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EDITORIAL: The true meaning of Christmas

rhondathompson, [email protected]

EDITORIAL: The true meaning of Christmas

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AT CHRISTMAS, a time for goodwill and peace towards all men, it is quite understandable to want to forget the horrors of poverty, hunger, disease, death and criminal violence that affect us here, and plague all people across the globe.
After all, Christmas is a birthday celebration – it’s when Christians commemorate the birth of Jesus Christ whose coming brought hope to man for a better life.
Though universally Christmas is celebrated with revelry and festive-type indulgence, the story of the Nativity is easily the most familiar and beloved of the messages of the Christian faith. Indeed, if the average person had to explain Christmas to someone who knew nothing about it, they might begin from this point.
Redemption and salvation, feasting, gift-giving and singing, humility and sharing would most certainly be parts of their answer too.
The personal explanations though would be easier. The rituals of “pulling down the house” on Christmas Eve to put it back up in the wee hours of Christmas morning, the smell of the family ham baking in the oven, eating the traditional green peas and rice and jug jug (a mixture of peas, ham, Indian corn and spices), and washing it down with a cold glass of sorrel, would quickly come to mind.
They may even recall the majestic sight of snow-on-the-mountain interspersed with the long red leaves of poinsettia, fluttering in the breeze.
They would definitely speak about the importance of family and how Christmas, more than any other period, has such an emotional pull on people to come together that it can influence estranged relatives to reunite.
To fully explain Christmas though, they would have to try to say how the spiritual message, the fond memories and emotions relate to the frenzied commercial activity that characterises this time of year.
The stranger might well wonder, if Christmas is about rejoicing at the birth of mankind’s redeemer, Jesus Christ; and if the period should be for commemoration of the change His coming brought to this earth, what does all the rushing around and buying leading up to this day have to do with the real spirit of the celebration? After all, if we truly appreciate each other, why can’t we show it all year round and not just at Christmas?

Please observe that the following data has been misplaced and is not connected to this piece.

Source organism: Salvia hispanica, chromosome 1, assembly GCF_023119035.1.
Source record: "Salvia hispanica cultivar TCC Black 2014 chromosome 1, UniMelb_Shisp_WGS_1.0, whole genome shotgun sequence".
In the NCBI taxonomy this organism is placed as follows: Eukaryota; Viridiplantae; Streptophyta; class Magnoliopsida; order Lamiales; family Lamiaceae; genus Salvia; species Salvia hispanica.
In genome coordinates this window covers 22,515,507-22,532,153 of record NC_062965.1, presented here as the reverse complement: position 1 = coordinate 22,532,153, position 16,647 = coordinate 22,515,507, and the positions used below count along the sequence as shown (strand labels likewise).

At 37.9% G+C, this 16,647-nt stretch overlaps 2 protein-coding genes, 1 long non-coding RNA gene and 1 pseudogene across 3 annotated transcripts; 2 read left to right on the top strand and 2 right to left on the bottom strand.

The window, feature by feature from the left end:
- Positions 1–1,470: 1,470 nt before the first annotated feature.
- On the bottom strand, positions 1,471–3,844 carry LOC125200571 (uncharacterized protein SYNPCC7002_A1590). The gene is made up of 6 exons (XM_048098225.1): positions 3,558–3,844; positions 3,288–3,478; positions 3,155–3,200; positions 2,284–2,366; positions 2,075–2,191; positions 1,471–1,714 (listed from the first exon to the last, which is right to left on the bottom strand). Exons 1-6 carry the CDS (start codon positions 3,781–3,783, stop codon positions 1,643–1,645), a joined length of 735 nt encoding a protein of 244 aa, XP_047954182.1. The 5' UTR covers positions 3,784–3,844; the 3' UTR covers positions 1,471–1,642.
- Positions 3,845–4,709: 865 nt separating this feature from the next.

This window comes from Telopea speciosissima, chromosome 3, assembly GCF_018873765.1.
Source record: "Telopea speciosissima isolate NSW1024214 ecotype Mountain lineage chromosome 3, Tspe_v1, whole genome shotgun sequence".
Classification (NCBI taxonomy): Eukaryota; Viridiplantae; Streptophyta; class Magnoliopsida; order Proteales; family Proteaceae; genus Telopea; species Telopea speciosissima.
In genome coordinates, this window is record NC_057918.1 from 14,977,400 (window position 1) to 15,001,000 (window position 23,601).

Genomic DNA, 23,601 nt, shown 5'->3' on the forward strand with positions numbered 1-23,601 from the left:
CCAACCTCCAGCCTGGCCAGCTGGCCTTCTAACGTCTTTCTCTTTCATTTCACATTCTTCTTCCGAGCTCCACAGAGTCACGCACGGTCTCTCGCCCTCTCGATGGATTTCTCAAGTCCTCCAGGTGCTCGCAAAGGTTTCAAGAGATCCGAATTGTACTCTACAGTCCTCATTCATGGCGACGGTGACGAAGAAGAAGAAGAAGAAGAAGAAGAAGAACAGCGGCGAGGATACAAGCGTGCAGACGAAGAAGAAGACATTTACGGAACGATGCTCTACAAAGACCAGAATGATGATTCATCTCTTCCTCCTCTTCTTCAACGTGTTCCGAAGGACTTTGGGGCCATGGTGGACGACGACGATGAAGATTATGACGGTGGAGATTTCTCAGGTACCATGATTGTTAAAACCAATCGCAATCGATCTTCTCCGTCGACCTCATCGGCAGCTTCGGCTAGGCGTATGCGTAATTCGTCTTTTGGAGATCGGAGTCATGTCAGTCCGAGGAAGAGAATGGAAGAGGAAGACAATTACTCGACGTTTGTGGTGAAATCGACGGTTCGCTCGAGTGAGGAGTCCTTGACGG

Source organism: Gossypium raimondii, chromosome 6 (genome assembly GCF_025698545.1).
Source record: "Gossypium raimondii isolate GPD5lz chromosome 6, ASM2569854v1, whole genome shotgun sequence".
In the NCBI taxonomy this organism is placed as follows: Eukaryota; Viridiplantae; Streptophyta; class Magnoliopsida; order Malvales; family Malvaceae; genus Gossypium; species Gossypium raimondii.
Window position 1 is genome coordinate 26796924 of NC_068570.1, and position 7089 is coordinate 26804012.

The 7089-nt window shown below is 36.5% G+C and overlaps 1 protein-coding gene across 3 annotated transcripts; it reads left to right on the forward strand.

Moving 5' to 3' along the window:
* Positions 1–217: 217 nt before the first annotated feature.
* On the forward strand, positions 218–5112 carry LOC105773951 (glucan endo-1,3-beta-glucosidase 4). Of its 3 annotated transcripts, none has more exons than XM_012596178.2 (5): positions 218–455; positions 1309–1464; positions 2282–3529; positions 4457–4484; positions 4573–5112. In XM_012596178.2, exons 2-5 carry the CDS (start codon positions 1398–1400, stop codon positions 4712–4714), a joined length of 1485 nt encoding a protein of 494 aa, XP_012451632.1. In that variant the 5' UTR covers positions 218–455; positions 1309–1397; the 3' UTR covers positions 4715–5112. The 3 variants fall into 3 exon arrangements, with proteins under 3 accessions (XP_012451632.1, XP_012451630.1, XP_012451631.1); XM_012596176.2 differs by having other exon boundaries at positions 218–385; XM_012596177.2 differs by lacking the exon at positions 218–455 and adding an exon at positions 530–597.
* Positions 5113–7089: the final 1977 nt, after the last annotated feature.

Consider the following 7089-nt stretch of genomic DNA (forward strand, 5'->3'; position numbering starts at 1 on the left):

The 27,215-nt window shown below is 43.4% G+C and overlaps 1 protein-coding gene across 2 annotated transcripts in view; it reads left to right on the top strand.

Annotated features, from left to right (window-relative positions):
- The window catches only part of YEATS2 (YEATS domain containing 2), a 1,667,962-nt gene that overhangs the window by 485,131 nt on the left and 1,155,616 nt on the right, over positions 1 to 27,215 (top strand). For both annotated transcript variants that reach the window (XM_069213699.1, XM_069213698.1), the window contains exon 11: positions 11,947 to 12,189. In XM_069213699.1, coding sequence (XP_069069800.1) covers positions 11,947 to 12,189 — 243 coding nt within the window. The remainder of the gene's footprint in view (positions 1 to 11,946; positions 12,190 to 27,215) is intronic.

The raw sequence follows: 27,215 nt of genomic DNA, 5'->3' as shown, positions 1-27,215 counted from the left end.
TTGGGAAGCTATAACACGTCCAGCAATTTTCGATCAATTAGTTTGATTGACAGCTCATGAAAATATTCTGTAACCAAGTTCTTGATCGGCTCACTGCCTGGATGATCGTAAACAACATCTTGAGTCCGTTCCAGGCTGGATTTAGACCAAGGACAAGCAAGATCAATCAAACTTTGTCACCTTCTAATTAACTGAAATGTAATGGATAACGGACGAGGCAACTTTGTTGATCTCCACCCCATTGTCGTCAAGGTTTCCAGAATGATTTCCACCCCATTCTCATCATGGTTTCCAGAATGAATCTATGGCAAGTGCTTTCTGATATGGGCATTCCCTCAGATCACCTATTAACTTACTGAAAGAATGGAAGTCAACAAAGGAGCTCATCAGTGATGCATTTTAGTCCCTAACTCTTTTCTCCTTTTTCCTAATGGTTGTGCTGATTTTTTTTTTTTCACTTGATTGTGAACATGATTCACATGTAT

This concern is a well-worn theme that is addressed each year because of the painful recognition that both believers and non-believers seem to view Christmas as primarily a time for sharing gifts.
It is clear from the level of conspicuous commercialism that has engulfed succeeding generations, that this tradition of giving has been abused by succeeding generations to the point where people are focusing less on the birth of the Saviour and more on the items in the stores.
With all the negatives that are occurring in this world, we would be better off as a people to try to focus more on the real meaning of Christmas and less on the material aspects. We need therefore to extend a helping hand to others every day of every week of every month, and not just at this time of year.
We need too to empathise with those who have lost loved ones as at Christmas, a time when family and friends get together, the pain of this separation is greatest.  The families of those six young women who were burnt to death in the Campus Trendz fire in The City and culminating with the violent demise of those three young men just three days before this big day, along with those before and between this period, need our prayers and comfort. The family of late Prime Minister David Thompson would especially be impacted as he was born on Christmas Day.
Hopefully their deaths, whether violent or through illness, will like Jesus Christ’s, not be in vain.